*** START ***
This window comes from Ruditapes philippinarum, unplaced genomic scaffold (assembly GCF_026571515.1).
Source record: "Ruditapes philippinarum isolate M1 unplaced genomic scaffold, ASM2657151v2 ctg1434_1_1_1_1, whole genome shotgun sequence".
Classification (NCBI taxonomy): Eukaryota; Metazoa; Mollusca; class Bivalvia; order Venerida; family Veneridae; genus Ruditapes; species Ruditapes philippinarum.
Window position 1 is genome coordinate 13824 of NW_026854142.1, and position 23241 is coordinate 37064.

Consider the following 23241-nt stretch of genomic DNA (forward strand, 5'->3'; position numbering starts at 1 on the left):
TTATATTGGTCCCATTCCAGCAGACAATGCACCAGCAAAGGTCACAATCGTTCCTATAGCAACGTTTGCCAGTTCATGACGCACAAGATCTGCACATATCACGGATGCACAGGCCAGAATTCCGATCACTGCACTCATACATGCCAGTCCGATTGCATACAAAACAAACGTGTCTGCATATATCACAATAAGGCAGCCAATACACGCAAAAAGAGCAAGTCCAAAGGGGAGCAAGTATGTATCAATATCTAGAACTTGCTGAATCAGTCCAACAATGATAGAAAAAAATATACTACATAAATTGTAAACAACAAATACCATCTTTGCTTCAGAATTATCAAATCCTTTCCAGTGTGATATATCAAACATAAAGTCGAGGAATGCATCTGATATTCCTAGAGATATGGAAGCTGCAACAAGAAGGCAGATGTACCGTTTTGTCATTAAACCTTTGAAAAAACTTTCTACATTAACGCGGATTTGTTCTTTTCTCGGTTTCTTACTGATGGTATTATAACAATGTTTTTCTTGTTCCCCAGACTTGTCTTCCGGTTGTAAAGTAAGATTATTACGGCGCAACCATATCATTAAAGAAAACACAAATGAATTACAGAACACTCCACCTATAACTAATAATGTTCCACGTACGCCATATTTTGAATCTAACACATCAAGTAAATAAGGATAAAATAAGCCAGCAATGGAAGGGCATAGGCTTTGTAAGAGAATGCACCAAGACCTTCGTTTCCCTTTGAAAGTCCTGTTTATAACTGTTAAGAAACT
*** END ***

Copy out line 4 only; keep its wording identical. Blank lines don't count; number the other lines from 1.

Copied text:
Window position 1 is genome coordinate 13824 of NW_026854142.1, and position 23241 is coordinate 37064.